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Sudan Tribune

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Bashir’s position on Islamic state threatens peace talks – Darfur rebels

December 21, 2010 (LONDON) — Darfur rebel Justice and Equality Movement (JEM) slammed statements by Sudanese President over the instauration of an Islamic state in northern Sudan saying it might hinder peaceful settlement to the seven year conflict.

Sudanese President Omer Al-Bashir (Reuters)
Sudanese President Omer Al-Bashir (Reuters)

Sudanese government and JEM rebels started negotiations on a ceasefire agreement before to hold talks in order to reach a negotiated solution to the conflict. The rebel group delivered today its position on a draft ceasefire deal handed by the mediation.

“Bashir statements on an Islamic law state constitute a set back towards the instauration of a democratic state in the country but also send a negative signal to the process in Doha to end war in Darfur,” said JEM spokesperson Ahmed Hussein Adam.

“We reject any intention to establish a religious state in the Sudan. What Bashir said is a declaration of war against the non-Muslim Sudanese in South Kordofan and other parts of the country.”

“JEM’s fundamental position on this respect is opposed to the religious state and supportive to the citizenship state where the authorities are neutral towards the religion.”

Commenting on a video showing a woman being flogged by police, President Omer Al-Bashir rejected the widespread outcry and criticism stirred by the incident and said that after South Sudan secession the transitional constitution will be amended and Islamic law would be fully implemented.

“But the opaque talk [about] the Sudanese people I don’t know what…is multi-racial and multi-religious, the [Islamic] Shari’a will be the main source for lawmaking….and Arabic language will the official language of the state as will be stipulated in the upcoming constitution,” Bashir added.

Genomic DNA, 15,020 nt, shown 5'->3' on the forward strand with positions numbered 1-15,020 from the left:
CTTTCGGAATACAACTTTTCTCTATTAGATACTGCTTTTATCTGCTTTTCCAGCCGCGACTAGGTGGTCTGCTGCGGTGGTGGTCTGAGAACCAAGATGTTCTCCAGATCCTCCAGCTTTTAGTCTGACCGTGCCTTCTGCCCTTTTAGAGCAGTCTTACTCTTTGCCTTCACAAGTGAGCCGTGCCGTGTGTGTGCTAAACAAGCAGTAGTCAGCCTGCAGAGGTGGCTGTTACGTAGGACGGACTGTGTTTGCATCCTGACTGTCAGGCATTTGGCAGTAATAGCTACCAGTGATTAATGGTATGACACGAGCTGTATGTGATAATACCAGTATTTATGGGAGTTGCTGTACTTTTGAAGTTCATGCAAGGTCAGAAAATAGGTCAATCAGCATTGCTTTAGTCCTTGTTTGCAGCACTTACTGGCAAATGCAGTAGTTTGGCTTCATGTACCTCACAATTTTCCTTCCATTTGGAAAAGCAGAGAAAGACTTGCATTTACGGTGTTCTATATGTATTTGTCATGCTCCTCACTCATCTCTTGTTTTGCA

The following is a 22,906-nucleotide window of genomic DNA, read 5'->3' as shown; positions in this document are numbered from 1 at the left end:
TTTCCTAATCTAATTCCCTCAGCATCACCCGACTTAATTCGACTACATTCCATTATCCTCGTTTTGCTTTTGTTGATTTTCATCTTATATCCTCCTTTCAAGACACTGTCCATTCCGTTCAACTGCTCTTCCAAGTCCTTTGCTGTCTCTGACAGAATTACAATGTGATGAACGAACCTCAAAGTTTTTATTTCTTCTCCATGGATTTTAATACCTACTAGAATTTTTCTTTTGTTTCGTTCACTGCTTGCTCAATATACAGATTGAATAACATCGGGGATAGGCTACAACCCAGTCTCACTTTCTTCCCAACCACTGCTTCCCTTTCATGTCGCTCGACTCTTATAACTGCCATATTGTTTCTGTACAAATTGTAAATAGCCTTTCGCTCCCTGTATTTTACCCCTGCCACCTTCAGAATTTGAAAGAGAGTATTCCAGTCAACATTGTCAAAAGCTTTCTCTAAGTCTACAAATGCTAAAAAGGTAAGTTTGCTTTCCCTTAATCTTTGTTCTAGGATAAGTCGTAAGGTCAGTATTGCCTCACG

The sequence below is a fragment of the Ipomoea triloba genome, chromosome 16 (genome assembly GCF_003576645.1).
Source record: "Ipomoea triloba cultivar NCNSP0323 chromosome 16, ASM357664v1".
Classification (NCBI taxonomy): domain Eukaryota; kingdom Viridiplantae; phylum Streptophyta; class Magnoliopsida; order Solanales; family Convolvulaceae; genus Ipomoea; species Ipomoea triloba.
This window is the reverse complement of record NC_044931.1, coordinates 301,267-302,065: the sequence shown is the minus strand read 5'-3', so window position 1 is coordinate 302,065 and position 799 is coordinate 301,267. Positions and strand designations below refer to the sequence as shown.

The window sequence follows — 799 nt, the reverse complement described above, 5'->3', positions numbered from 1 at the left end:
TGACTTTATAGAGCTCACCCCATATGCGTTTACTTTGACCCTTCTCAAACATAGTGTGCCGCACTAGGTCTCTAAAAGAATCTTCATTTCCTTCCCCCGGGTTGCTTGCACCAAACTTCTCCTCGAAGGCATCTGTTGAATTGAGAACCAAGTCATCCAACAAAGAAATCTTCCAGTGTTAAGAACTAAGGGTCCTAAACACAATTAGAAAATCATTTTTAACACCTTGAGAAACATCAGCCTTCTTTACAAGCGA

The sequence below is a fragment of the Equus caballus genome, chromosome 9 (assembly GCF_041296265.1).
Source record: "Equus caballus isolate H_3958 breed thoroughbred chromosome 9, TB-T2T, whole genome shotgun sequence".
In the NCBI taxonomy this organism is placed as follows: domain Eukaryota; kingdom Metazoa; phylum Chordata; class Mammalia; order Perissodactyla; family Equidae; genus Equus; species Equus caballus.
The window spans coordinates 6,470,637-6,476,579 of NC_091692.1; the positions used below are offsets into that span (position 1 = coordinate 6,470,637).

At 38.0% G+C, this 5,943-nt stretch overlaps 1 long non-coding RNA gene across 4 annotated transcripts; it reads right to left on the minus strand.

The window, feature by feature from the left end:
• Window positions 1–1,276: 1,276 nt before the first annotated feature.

Southern Sudanese are set to vote for secession within two weeks in a self-determination referendum. The southern Sudan ruling party, SPLM, blamed its peace partner, NCP, for refusing to establish a secular state in the whole country and put it as one of the reasons for its support of secession.

“The religious state is not compatible with Sudan’s diversity; it further represents a real challenge and threat to peaceful coexistence,” stressed JEM spokesperson.

Based on the principle of one state two systems, the current constitution recognizes the “multi-ethnic,” “multi-cultural” and “multi-faith” status of the Sudanese state. It is based on Islamic law, but also traditions and religious beliefs.


JEM delegation handed on Tuesday its position on a ceasefire they are expected to reach within days with the government. The rebel group was reacting to a draft submitted by the mediation two days ago to the two parties.

Ahmed said that JEM in its paper stressed on the protection of displaced persons and civilians generally, the need to ensure full humanitarian access to the needy population, the release of political detainees and the implementation mechanism.

JEM and the Sudanese government signed in Doha two agreements: a goodwill agreement on February 17, 2009 and a framework agreement on February 23, 2010. The rebel group also unilaterally released more than once prisoners of war to show its commitment to the peace process.

However, Khartoum was very reluctant accept to release JEM members detained by the Sudanese authorities particularly those arrested after an attack against the capital Khartoum in May 2008.

The Sudanese officials in the past refused to agree on POW’s release saying a progress in peace talks and a signing of a ceasefire are necessary before.